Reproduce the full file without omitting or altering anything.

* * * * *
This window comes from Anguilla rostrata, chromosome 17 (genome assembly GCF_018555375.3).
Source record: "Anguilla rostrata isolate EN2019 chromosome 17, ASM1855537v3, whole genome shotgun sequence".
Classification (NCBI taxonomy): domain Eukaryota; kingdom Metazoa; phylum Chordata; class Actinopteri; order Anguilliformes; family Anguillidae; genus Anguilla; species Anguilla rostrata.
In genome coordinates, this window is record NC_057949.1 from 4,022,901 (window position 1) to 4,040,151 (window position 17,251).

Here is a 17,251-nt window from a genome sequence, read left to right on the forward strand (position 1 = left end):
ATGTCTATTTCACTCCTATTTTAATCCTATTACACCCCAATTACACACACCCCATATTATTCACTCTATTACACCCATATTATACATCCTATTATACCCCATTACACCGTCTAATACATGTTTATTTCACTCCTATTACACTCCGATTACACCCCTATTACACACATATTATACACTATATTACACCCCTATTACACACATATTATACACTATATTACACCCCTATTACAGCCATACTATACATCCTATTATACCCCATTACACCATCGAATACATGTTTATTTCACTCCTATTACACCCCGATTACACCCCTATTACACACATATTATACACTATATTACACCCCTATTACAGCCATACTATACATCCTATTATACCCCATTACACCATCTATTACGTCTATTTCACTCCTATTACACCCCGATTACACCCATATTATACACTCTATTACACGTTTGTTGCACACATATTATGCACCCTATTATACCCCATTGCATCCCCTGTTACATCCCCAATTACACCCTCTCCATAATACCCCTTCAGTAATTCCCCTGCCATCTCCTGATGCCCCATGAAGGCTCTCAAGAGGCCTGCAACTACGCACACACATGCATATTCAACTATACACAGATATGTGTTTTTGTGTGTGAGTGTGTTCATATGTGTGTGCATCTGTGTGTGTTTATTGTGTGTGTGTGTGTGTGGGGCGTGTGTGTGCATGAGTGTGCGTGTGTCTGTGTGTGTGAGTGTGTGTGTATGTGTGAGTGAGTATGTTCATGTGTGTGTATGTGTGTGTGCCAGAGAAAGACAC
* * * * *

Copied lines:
This window comes from Anguilla rostrata, chromosome 17 (genome assembly GCF_018555375.3).
Source record: "Anguilla rostrata isolate EN2019 chromosome 17, ASM1855537v3, whole genome shotgun sequence".
Classification (NCBI taxonomy): domain Eukaryota; kingdom Metazoa; phylum Chordata; class Actinopteri; order Anguilliformes; family Anguillidae; genus Anguilla; species Anguilla rostrata.
In genome coordinates, this window is record NC_057949.1 from 4,022,901 (window position 1) to 4,040,151 (window position 17,251).

Here is a 17,251-nt window from a genome sequence, read left to right on the forward strand (position 1 = left end):
ATGTCTATTTCACTCCTATTTTAATCCTATTACACCCCAATTACACACACCCCATATTATTCACTCTATTACACCCATATTATACATCCTATTATACCCCATTACACCGTCTAATACATGTTTATTTCACTCCTATTACACTCCGATTACACCCCTATTACACACATATTATACACTATATTACACCCCTATTACACACATATTATACACTATATTACACCCCTATTACAGCCATACTATACATCCTATTATACCCCATTACACCATCGAATACATGTTTATTTCACTCCTATTACACCCCGATTACACCCCTATTACACACATATTATACACTATATTACACCCCTATTACAGCCATACTATACATCCTATTATACCCCATTACACCATCTATTACGTCTATTTCACTCCTATTACACCCCGATTACACCCATATTATACACTCTATTACACGTTTGTTGCACACATATTATGCACCCTATTATACCCCATTGCATCCCCTGTTACATCCCCAATTACACCCTCTCCATAATACCCCTTCAGTAATTCCCCTGCCATCTCCTGATGCCCCATGAAGGCTCTCAAGAGGCCTGCAACTACGCACACACATGCATATTCAACTATACACAGATATGTGTTTTTGTGTGTGAGTGTGTTCATATGTGTGTGCATCTGTGTGTGTTTATTGTGTGTGTGTGTGTGTGGGGCGTGTGTGTGCATGAGTGTGCGTGTGTCTGTGTGTGTGAGTGTGTGTGTATGTGTGAGTGAGTATGTTCATGTGTGTGTATGTGTGTGTGCCAGAGAAAGACAC